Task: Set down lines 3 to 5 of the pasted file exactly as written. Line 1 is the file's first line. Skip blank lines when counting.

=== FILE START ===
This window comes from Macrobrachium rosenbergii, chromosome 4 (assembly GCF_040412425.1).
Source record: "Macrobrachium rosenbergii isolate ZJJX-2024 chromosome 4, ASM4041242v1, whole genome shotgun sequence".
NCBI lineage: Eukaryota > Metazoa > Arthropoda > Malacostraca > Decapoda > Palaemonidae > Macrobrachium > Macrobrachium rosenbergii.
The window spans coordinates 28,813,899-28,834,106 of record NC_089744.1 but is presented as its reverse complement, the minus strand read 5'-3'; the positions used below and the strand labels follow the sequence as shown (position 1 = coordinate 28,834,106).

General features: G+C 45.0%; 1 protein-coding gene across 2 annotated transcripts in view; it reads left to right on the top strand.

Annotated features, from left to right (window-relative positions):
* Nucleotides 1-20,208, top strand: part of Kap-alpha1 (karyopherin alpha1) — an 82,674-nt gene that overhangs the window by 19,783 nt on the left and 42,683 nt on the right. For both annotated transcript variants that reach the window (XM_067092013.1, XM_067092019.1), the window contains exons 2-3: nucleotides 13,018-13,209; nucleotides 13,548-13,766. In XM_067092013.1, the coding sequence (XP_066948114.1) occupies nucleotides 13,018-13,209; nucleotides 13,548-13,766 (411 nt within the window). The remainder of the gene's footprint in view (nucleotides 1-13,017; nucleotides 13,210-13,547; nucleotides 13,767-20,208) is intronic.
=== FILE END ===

NCBI lineage: Eukaryota > Metazoa > Arthropoda > Malacostraca > Decapoda > Palaemonidae > Macrobrachium > Macrobrachium rosenbergii.
The window spans coordinates 28,813,899-28,834,106 of record NC_089744.1 but is presented as its reverse complement, the minus strand read 5'-3'; the positions used below and the strand labels follow the sequence as shown (position 1 = coordinate 28,834,106).

General features: G+C 45.0%; 1 protein-coding gene across 2 annotated transcripts in view; it reads left to right on the top strand.